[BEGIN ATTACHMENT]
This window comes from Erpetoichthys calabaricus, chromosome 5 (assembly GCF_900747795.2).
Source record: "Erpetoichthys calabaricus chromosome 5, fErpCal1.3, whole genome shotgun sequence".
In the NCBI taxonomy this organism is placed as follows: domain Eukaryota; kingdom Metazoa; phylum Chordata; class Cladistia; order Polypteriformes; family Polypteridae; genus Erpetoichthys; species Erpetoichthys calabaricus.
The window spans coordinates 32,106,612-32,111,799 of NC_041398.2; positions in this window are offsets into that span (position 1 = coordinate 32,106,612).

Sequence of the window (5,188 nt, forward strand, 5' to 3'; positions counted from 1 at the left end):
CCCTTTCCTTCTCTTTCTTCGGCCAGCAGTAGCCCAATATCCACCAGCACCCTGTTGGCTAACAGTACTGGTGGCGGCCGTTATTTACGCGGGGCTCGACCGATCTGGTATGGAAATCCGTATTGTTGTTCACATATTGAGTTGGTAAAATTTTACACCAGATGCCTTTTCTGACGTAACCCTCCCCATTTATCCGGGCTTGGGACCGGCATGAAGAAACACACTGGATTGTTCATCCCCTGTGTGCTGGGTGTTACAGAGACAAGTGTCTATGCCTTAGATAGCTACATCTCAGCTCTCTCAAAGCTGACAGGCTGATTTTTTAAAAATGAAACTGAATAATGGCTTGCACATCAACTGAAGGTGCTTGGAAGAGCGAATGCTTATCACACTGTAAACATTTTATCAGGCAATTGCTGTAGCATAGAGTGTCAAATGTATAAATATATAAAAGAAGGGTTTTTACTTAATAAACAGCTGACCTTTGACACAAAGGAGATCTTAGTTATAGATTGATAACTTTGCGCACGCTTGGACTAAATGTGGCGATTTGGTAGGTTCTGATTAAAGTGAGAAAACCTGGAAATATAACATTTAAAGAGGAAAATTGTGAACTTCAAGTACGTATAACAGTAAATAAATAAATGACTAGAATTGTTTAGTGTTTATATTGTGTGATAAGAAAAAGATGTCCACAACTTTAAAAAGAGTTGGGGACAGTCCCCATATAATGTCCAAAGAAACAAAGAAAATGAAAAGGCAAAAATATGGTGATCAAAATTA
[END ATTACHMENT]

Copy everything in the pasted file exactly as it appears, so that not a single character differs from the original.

This window comes from Erpetoichthys calabaricus, chromosome 5 (assembly GCF_900747795.2).
Source record: "Erpetoichthys calabaricus chromosome 5, fErpCal1.3, whole genome shotgun sequence".
In the NCBI taxonomy this organism is placed as follows: domain Eukaryota; kingdom Metazoa; phylum Chordata; class Cladistia; order Polypteriformes; family Polypteridae; genus Erpetoichthys; species Erpetoichthys calabaricus.
The window spans coordinates 32,106,612-32,111,799 of NC_041398.2; positions in this window are offsets into that span (position 1 = coordinate 32,106,612).

Sequence of the window (5,188 nt, forward strand, 5' to 3'; positions counted from 1 at the left end):
CCCTTTCCTTCTCTTTCTTCGGCCAGCAGTAGCCCAATATCCACCAGCACCCTGTTGGCTAACAGTACTGGTGGCGGCCGTTATTTACGCGGGGCTCGACCGATCTGGTATGGAAATCCGTATTGTTGTTCACATATTGAGTTGGTAAAATTTTACACCAGATGCCTTTTCTGACGTAACCCTCCCCATTTATCCGGGCTTGGGACCGGCATGAAGAAACACACTGGATTGTTCATCCCCTGTGTGCTGGGTGTTACAGAGACAAGTGTCTATGCCTTAGATAGCTACATCTCAGCTCTCTCAAAGCTGACAGGCTGATTTTTTAAAAATGAAACTGAATAATGGCTTGCACATCAACTGAAGGTGCTTGGAAGAGCGAATGCTTATCACACTGTAAACATTTTATCAGGCAATTGCTGTAGCATAGAGTGTCAAATGTATAAATATATAAAAGAAGGGTTTTTACTTAATAAACAGCTGACCTTTGACACAAAGGAGATCTTAGTTATAGATTGATAACTTTGCGCACGCTTGGACTAAATGTGGCGATTTGGTAGGTTCTGATTAAAGTGAGAAAACCTGGAAATATAACATTTAAAGAGGAAAATTGTGAACTTCAAGTACGTATAACAGTAAATAAATAAATGACTAGAATTGTTTAGTGTTTATATTGTGTGATAAGAAAAAGATGTCCACAACTTTAAAAAGAGTTGGGGACAGTCCCCATATAATGTCCAAAGAAACAAAGAAAATGAAAAGGCAAAAATATGGTGATCAAAATTA